After I got through customs (wherein I gave up one of my pens to a 20-year-old American from Colorado in a GODS’ SPEED YOUNG MAN gift as he had no clue where he was going or doing in Scotland), I finally met up with Karyn. Bless her soul, she’d had to leave her job twice to pick me up since they’d delayed me so close to my original departure time. I came out with all of my things, she called me daft for it (I am daft bringing all this shit), then dropped me off at a city tour bus with a spot of cash, like a parent does when they leave you for a day at the mall…except you’re usually fourteen in those stories.
The tour was wonderful, despite the (apparently constant) rain.
What was most odd is how familiar it all felt. Glasgow is oddly similar to Minnesota in rainy seasons. Lush greenery with a grey backdrop. I wasn’t sure if I’d actually flown anywhere at all.
Having watched tens of hundreds of UK films and shows, I assumed I’d be able to get around pretty easy with accents. This turned out not to be the case. I usually have to take a second to understand what people are saying, and they usually do a double take whenever I say something back. A lot of it has to do with idioms and double entendre. The bus driver cracked a joke about pounds while I paid for my ticket and it went completely over my head until I got to my seat on the upper deck where I realized he was making a purposeful joke about their money and how we Americans weigh ourselves.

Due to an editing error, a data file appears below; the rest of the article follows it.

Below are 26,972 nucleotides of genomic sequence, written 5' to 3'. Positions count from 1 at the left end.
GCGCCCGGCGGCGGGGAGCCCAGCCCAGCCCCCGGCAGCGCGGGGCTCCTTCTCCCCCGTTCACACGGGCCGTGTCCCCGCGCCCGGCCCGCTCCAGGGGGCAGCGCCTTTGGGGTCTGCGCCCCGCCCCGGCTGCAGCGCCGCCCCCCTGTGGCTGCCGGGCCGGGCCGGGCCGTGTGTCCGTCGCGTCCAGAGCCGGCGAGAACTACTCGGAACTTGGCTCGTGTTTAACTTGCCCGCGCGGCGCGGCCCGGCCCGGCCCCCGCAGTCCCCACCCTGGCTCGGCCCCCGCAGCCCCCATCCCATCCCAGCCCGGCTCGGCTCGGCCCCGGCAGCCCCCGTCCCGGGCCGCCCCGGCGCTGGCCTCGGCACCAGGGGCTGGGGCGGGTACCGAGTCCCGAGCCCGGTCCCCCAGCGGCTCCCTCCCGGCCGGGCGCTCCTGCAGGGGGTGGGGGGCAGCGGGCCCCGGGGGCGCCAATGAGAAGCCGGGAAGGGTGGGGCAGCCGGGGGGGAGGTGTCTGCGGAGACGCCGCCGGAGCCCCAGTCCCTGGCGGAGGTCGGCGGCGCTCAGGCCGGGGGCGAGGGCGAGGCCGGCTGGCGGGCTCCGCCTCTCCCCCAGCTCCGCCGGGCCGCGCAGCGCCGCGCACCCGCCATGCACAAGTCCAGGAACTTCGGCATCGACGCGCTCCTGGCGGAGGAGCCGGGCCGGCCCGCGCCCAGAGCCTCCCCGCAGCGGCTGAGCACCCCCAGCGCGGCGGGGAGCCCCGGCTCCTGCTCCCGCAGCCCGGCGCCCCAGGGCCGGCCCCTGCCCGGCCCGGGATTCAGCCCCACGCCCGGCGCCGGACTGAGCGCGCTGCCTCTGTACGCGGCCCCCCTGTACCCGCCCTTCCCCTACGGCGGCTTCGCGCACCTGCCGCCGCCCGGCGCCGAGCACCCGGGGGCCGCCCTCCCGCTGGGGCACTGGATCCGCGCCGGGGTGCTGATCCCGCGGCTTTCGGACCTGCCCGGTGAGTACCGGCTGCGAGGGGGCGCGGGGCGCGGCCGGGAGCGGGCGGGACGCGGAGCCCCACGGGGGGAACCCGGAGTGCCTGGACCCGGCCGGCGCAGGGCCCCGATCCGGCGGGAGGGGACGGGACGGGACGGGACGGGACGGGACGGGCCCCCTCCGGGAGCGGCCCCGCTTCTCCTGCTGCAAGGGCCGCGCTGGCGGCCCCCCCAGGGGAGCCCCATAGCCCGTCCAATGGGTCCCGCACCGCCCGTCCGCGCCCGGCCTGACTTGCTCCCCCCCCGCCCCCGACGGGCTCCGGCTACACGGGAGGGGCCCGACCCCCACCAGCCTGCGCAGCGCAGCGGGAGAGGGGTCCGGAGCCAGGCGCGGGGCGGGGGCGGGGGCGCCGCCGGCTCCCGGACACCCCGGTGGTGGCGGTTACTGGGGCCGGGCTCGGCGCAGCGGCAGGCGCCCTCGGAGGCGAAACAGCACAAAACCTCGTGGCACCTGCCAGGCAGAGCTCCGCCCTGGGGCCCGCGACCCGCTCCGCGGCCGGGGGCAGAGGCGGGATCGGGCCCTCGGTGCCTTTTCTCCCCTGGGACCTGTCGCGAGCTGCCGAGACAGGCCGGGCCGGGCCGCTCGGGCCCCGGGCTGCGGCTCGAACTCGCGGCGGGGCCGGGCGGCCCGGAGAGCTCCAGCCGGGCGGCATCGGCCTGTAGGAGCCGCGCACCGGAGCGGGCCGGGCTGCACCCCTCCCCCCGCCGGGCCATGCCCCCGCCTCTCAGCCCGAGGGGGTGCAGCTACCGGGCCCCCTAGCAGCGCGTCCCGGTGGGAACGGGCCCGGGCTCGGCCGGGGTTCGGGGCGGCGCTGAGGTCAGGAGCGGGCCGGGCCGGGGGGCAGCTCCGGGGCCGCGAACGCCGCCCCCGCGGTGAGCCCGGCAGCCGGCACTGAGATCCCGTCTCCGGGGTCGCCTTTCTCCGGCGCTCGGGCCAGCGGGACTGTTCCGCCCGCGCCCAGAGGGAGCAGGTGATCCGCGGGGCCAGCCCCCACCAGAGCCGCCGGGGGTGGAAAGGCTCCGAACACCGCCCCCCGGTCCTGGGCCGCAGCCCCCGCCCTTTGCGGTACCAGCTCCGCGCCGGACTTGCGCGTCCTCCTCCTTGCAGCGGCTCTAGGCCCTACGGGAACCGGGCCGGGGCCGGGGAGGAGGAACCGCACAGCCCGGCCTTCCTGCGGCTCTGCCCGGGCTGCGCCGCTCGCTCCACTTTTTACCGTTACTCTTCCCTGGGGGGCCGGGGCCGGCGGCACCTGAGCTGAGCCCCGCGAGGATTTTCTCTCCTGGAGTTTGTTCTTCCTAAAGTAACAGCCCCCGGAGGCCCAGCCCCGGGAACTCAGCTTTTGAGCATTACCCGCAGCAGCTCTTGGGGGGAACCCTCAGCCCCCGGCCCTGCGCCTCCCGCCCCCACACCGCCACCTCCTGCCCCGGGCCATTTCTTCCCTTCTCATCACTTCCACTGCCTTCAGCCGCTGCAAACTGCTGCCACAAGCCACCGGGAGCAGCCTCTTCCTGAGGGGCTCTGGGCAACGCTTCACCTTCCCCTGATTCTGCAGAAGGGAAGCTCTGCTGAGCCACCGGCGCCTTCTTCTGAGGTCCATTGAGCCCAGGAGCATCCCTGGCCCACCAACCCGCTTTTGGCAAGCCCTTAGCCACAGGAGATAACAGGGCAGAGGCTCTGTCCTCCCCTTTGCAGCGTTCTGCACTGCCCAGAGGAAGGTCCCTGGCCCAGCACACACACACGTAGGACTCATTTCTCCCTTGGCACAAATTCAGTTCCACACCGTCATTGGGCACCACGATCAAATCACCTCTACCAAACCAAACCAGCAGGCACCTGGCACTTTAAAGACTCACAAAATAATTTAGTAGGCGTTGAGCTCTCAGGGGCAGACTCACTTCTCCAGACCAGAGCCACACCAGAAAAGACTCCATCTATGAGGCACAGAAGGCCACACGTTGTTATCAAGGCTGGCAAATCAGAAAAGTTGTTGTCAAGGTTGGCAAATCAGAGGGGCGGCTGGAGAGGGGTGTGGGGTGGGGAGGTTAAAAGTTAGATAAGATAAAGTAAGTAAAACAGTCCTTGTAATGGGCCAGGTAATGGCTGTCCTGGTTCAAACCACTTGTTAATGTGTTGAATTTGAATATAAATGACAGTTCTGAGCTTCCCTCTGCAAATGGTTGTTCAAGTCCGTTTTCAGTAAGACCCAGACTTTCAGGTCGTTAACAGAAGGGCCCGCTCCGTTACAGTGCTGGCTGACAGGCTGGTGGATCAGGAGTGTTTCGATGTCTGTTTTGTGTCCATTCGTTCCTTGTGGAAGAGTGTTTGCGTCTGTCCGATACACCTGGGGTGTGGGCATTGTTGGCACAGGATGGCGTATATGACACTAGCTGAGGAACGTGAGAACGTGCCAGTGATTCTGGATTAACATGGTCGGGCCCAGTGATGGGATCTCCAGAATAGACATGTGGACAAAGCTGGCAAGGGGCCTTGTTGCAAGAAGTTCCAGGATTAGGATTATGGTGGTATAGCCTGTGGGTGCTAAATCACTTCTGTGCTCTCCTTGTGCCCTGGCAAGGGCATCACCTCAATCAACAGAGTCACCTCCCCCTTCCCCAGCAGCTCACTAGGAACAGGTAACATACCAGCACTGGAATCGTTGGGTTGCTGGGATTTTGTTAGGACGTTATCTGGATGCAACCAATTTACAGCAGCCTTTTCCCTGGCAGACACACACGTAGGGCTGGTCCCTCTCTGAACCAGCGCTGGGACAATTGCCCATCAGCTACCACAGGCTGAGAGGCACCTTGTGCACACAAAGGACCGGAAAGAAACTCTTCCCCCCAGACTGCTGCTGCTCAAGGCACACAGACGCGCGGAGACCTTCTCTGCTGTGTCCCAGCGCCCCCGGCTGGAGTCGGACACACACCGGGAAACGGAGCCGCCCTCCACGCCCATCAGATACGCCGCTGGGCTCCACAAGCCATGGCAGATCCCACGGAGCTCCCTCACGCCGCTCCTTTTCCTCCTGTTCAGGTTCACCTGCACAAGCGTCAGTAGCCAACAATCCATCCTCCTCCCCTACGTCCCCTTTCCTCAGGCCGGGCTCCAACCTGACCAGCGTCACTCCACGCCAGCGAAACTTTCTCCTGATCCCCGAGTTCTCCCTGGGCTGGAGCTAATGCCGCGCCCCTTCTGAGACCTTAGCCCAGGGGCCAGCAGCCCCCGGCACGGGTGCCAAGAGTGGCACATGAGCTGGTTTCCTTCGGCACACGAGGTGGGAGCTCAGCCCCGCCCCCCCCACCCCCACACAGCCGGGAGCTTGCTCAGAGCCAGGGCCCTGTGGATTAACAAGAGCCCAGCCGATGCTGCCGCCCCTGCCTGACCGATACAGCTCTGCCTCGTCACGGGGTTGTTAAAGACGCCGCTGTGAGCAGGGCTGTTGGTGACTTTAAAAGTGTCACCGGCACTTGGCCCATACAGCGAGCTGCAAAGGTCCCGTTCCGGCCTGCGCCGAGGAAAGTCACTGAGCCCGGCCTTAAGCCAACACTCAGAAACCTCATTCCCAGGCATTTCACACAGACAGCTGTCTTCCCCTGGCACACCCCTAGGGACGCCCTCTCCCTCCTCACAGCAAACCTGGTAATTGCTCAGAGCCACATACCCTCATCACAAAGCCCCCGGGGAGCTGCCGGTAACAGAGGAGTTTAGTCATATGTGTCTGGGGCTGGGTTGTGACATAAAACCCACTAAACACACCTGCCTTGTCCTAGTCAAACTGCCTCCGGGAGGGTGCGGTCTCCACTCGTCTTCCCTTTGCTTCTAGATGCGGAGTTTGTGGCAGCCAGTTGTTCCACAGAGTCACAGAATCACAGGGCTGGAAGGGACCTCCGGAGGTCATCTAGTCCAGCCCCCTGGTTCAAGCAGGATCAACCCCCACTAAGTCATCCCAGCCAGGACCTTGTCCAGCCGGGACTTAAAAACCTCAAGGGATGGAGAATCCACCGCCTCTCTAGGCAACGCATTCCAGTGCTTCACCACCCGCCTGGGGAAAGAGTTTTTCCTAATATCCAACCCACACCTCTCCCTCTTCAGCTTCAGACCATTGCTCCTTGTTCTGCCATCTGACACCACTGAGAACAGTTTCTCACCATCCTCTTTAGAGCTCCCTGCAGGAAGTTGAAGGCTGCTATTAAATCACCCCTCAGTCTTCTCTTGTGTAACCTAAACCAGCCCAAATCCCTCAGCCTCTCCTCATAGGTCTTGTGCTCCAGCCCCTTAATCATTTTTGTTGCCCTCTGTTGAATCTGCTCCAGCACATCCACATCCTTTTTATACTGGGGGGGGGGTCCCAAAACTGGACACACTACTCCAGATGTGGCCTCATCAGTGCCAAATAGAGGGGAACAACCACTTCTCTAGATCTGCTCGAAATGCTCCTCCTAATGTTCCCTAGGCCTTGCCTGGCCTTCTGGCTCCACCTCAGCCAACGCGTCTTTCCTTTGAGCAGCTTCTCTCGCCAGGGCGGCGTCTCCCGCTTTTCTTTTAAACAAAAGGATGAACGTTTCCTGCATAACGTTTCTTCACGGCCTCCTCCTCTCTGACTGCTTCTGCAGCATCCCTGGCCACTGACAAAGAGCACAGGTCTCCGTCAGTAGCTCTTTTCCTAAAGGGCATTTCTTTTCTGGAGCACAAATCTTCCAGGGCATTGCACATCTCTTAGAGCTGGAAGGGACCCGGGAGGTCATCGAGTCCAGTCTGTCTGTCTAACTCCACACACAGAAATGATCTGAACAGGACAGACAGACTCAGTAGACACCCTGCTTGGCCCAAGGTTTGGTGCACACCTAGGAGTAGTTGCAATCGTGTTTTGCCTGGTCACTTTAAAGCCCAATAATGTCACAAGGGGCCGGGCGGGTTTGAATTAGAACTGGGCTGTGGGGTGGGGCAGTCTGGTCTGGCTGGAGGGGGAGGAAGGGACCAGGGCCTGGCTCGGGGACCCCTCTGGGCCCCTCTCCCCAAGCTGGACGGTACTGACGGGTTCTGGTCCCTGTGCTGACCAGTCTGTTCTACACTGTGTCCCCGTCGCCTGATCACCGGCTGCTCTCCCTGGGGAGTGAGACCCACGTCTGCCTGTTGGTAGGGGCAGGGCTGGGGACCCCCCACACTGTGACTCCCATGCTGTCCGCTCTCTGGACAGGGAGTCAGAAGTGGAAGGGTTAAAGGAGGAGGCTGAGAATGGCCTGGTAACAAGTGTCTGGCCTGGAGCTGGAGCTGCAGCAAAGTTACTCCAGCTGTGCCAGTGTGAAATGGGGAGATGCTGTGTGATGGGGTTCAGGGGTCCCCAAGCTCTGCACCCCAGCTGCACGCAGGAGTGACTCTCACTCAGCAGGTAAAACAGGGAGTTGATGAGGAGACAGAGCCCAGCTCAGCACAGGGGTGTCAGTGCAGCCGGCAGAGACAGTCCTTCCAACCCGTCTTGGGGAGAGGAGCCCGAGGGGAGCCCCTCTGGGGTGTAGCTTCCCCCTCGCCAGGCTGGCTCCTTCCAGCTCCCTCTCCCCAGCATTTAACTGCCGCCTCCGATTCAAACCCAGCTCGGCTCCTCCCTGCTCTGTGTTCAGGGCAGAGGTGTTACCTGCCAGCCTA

The tour wasn’t even as fast as I expected it to be. I figured I would take the tour “twice”, the first to see everything and get information on the sites, the second to actually get off the bus and walk around (the tour buses come to the stops every ten minutes). However, I was dropped off at 4:15pm, Karyn was picking me up at 5:30pm, and I had a sneaking suspicion that I would miss that last bus picking people up at locations, making me screwed halfway across town. I’d already felt horrible that she’d picked me up, put money in my pocket, then had my purple pen ink all over her hand when she used it as it had exploded in the plane. I didn’t want to be late.